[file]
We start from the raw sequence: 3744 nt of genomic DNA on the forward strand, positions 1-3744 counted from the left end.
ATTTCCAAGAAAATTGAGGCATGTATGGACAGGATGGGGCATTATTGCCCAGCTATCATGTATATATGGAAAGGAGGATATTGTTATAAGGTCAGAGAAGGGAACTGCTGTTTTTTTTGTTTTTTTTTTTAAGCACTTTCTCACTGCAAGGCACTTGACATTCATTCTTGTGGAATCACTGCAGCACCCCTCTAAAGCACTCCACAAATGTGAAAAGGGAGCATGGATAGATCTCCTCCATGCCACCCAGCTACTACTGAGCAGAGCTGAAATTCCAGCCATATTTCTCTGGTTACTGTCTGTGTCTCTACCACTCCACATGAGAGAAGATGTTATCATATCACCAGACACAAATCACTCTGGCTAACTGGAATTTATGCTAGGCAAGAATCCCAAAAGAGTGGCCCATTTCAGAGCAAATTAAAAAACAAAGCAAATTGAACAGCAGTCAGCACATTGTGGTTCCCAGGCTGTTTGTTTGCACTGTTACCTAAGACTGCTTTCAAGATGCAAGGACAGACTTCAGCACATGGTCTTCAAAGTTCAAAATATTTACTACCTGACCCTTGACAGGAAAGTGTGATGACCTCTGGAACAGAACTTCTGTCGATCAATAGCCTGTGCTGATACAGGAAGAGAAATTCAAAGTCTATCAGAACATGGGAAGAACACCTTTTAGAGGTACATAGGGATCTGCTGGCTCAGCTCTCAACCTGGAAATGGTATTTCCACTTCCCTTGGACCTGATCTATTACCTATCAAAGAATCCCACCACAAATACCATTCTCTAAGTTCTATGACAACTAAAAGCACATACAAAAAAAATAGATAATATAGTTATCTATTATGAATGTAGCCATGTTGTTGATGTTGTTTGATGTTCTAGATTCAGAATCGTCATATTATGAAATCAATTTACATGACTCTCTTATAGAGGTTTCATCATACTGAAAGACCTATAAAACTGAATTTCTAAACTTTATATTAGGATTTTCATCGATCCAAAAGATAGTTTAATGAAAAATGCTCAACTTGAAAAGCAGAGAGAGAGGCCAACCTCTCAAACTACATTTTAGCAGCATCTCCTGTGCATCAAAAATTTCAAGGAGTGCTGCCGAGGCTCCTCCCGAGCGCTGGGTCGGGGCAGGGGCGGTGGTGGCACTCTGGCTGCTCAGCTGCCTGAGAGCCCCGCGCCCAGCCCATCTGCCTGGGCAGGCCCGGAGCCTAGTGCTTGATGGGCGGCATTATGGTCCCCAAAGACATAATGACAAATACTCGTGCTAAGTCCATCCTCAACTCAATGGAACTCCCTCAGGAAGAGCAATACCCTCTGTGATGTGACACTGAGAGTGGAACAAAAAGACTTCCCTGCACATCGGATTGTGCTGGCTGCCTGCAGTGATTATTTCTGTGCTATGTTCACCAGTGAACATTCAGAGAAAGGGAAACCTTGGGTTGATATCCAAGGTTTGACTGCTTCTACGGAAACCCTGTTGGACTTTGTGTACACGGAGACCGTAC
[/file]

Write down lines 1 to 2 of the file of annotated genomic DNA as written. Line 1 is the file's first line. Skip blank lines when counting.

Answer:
We start from the raw sequence: 3744 nt of genomic DNA on the forward strand, positions 1-3744 counted from the left end.
ATTTCCAAGAAAATTGAGGCATGTATGGACAGGATGGGGCATTATTGCCCAGCTATCATGTATATATGGAAAGGAGGATATTGTTATAAGGTCAGAGAAGGGAACTGCTGTTTTTTTTGTTTTTTTTTTTAAGCACTTTCTCACTGCAAGGCACTTGACATTCATTCTTGTGGAATCACTGCAGCACCCCTCTAAAGCACTCCACAAATGTGAAAAGGGAGCATGGATAGATCTCCTCCATGCCACCCAGCTACTACTGAGCAGAGCTGAAATTCCAGCCATATTTCTCTGGTTACTGTCTGTGTCTCTACCACTCCACATGAGAGAAGATGTTATCATATCACCAGACACAAATCACTCTGGCTAACTGGAATTTATGCTAGGCAAGAATCCCAAAAGAGTGGCCCATTTCAGAGCAAATTAAAAAACAAAGCAAATTGAACAGCAGTCAGCACATTGTGGTTCCCAGGCTGTTTGTTTGCACTGTTACCTAAGACTGCTTTCAAGATGCAAGGACAGACTTCAGCACATGGTCTTCAAAGTTCAAAATATTTACTACCTGACCCTTGACAGGAAAGTGTGATGACCTCTGGAACAGAACTTCTGTCGATCAATAGCCTGTGCTGATACAGGAAGAGAAATTCAAAGTCTATCAGAACATGGGAAGAACACCTTTTAGAGGTACATAGGGATCTGCTGGCTCAGCTCTCAACCTGGAAATGGTATTTCCACTTCCCTTGGACCTGATCTATTACCTATCAAAGAATCCCACCACAAATACCATTCTCTAAGTTCTATGACAACTAAAAGCACATACAAAAAAAATAGATAATATAGTTATCTATTATGAATGTAGCCATGTTGTTGATGTTGTTTGATGTTCTAGATTCAGAATCGTCATATTATGAAATCAATTTACATGACTCTCTTATAGAGGTTTCATCATACTGAAAGACCTATAAAACTGAATTTCTAAACTTTATATTAGGATTTTCATCGATCCAAAAGATAGTTTAATGAAAAATGCTCAACTTGAAAAGCAGAGAGAGAGGCCAACCTCTCAAACTACATTTTAGCAGCATCTCCTGTGCATCAAAAATTTCAAGGAGTGCTGCCGAGGCTCCTCCCGAGCGCTGGGTCGGGGCAGGGGCGGTGGTGGCACTCTGGCTGCTCAGCTGCCTGAGAGCCCCGCGCCCAGCCCATCTGCCTGGGCAGGCCCGGAGCCTAGTGCTTGATGGGCGGCATTATGGTCCCCAAAGACATAATGACAAATACTCGTGCTAAGTCCATCCTCAACTCAATGGAACTCCCTCAGGAAGAGCAATACCCTCTGTGATGTGACACTGAGAGTGGAACAAAAAGACTTCCCTGCACATCGGATTGTGCTGGCTGCCTGCAGTGATTATTTCTGTGCTATGTTCACCAGTGAACATTCAGAGAAAGGGAAACCTTGGGTTGATATCCAAGGTTTGACTGCTTCTACGGAAACCCTGTTGGACTTTGTGTACACGGAGACCGTAC